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First Bioethics Conference Held in Pontiac, Michigan
Complex issues of human dignity in medical care discussed.

bioethics confernce pontiac
Jennifer Miller speaks during a panel at the bioethics conference.

Pontiac, Michigan, September 23, 2010 – Forty-eight years ago, the world’s first “Bioethics Committee” met to set the criteria to determine the allocation of scarce medical resources.  According to Jennifer Miller, those same criteria still influence such decisions today. 

Miller, the Executive Director the organization Bioethics International in New York, spoke at the first ever “Bioethics - A Humanistic Approach to Medicine” conference organized by Regnum Christi members and held September 23, 2010, in Pontiac, Michigan.  Speakers addressed the much debated topic of “human dignity” as a consideration in medical care.

Miller said the 1962 committee was convened to decide who would get to use the first of six existing kidney dialysis machines.  She said the committee made their determinations based on the perceived “social worth” of patients.  In other words, care depended on how much one could “contribute” to their community. 

Human Worth Is Intrinsic

Keynote speaker Rev. Joseph Tham, LC, M.D. and PhD, questioned this type of decision making.  “A person is what he is, not what he has,” said Rev. Tham.  The Assistant Professor at the School of Bioethics for Regina Apostolorum College in Rome said that thought on human worth, or “human dignity,” has developed throughout history, from the ideas of the ancient Greeks, who saw human dignity as based on perceived excellence in character and knowledge, to the ideas of modern philosopher Immanuel Kant, who said humans should never be understood in a utilitarian way, as a means to an end, but as “ends” in themselves.  Tham said Christian thought brought forth the idea that the human “person” had intrinsic dignity based on being created in God’s image.

Tham said Kant and Christians were not the only ones to recognize an inherent dignity in each human being.  Liberal secular scholar Jurgen Habermas stated that democratic society is
Fr Tham speaks
Fr Joseph Tham, LC, M.D. and PhD, during his talk on human dignity.
grounded in the idea that all humans are equal.  The relatively recent human rights movement and institutions like the United Nations brought forth the notion that all humans should be understood as free, with equal dignity and rights.  Consequently, special protection must be given to the weak and vulnerable.

“But there has also been an ongoing debate that human rights do not exist,” said Tham.  Such critics claim the concept is “nebulous” and “cultural.”  Historical challenges to a notion of human rights and human dignity include:

• Scientific Positivism, in which science is seen as the only source of knowledge and anything that cannot be examined and verified by observation is not true.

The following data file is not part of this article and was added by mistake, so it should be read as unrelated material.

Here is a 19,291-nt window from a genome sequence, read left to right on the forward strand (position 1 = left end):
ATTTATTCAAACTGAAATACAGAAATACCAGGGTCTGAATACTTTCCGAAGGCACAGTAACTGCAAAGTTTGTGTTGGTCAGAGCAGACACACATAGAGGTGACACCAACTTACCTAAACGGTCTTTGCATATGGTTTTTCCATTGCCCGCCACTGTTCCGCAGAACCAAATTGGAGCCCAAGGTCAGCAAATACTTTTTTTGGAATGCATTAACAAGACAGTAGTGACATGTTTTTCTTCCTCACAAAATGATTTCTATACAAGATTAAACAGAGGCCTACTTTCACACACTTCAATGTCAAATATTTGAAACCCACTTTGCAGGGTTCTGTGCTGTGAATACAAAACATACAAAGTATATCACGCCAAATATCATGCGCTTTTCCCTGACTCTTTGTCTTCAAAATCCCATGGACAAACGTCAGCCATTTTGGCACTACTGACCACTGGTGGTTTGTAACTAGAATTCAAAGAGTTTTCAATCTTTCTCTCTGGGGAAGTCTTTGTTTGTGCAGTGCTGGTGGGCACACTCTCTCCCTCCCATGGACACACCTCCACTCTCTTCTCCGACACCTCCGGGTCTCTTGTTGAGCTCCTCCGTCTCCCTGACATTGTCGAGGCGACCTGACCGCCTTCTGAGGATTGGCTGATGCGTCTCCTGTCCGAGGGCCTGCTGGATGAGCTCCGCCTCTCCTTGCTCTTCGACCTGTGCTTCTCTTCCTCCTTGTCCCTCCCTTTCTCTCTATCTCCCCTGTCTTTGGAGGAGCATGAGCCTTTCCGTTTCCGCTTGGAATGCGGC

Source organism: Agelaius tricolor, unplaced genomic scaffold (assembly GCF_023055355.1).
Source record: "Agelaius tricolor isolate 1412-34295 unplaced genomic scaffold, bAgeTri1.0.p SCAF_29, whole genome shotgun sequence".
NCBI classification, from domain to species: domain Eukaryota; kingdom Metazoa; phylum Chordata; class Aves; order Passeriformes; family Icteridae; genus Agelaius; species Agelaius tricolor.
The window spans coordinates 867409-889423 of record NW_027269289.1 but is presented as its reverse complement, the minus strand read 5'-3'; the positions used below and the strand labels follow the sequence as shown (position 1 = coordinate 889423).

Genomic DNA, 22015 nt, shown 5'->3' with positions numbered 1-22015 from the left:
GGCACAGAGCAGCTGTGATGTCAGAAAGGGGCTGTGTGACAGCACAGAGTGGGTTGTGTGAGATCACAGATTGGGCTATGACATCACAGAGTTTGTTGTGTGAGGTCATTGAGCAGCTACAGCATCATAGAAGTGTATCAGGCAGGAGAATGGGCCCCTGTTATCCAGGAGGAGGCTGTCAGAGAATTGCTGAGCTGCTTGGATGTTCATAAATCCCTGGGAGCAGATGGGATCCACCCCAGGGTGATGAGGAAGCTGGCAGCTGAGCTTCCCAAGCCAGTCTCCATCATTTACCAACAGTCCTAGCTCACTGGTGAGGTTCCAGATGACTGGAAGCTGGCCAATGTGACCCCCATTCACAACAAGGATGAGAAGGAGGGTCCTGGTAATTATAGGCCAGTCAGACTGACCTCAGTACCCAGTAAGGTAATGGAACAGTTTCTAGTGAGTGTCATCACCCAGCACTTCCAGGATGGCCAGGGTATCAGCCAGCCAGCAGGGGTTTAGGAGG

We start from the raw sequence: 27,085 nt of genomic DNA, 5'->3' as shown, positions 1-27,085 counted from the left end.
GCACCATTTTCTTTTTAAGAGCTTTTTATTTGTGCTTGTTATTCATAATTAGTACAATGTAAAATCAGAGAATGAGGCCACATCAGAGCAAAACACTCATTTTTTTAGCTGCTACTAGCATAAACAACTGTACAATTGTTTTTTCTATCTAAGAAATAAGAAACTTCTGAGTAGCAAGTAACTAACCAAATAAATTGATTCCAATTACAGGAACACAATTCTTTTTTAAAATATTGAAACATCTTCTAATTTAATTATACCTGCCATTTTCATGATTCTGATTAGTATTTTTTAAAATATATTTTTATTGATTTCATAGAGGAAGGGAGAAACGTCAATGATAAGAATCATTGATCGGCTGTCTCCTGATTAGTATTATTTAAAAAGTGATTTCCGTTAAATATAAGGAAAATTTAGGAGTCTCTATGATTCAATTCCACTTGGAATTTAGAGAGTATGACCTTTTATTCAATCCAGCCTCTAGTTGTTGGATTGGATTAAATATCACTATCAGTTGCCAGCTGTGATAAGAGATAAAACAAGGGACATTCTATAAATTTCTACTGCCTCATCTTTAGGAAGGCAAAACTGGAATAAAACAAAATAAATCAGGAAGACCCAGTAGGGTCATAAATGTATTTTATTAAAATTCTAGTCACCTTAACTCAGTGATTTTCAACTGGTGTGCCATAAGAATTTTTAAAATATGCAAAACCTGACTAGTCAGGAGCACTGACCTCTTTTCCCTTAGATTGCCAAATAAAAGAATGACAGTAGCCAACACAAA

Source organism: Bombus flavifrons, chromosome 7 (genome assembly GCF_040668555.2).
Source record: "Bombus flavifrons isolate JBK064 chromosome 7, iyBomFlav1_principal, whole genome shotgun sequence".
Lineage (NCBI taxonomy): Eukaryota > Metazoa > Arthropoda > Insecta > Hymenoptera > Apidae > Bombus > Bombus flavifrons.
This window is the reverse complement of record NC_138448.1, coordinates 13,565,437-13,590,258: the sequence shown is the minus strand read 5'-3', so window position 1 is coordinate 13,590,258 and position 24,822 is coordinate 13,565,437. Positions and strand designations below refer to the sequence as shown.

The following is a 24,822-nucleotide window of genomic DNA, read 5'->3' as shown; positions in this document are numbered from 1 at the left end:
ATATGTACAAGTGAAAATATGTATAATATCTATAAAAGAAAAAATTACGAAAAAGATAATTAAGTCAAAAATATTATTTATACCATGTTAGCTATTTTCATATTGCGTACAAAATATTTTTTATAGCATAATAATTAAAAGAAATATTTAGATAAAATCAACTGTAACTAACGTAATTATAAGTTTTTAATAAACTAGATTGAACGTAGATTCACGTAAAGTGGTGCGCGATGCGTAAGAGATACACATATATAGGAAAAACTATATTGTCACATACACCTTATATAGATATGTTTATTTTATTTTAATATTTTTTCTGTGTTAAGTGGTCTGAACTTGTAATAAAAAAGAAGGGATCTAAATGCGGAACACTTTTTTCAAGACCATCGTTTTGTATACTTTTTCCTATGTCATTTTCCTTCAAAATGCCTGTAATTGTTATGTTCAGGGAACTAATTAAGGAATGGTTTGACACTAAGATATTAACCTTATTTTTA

• Scientific Materialism, derived from philosophies of Descartes, Hobbes and Skinner, who saw humans as having “dignity” only because of their ability to reason, and as complex “animals” without a spiritual component.
• Darwinism, in which humans are just another part of nature with no special dignity.
• Transhumanism, which says humans evolved and are still evolving, and humanity should not leave this process to chance, but should employ self-directed evolution with genetic engineering.
• Neuroethics, which says all morality is biologically based, and that humans are “wired” like computers and can be “rewired.”
• Contractualism, based on the ideas of Richard Dawkins, which says morality is decided by who has the most power.
• Pragmatism, which says “human dignity” is a useless concept, just a “Trojan horse” for religion.

Reform Bill Challenges Human Dignity

Emergency room physician at St. Joseph Mercy Oakland Hospital Pontiac, Michigan, Dr. Jeffrey Thewes, MA, M.D., one of the organizers of the Bioethics conference, discussed the topic of human dignity in the current US health care reform program.  Interestingly, his talk and the conference itself took place on the same date as the start of a major provision in the new
participants at bioethics conf
Participants at the bioethics conference discuss what they have learned.
law, the Patients’ Bill of Rights.

Dr. Thewes discussed how some aspects of health care reform undermine “human dignity.”  These aspects include economic concerns, social justice concerns and the treatment of human life. 

In the first place, he challenged the idea that US healthcare “costs too much.”

“What is more important to our society than investing in healthcare?” he asked.  “What object or program would you rather spend your money on? The human person is not a commodity that has a limited value. Its value is limitless and framing the argument in terms of dollars threatens the intrinsic dignity of humanity.” 

He countered that if the argument focused on how people can´t afford health care because it is expensive, then “we would have the beginnings of a debate that honors the dignity of the human person.” 

He also disagreed with the argument that the US does not provide quality care for the investment.  Thewes said such claims are based on the 1999 World Health Organization report that ranked the health care systems of 191 countries in terms of quality of care.  The US ranked 37th.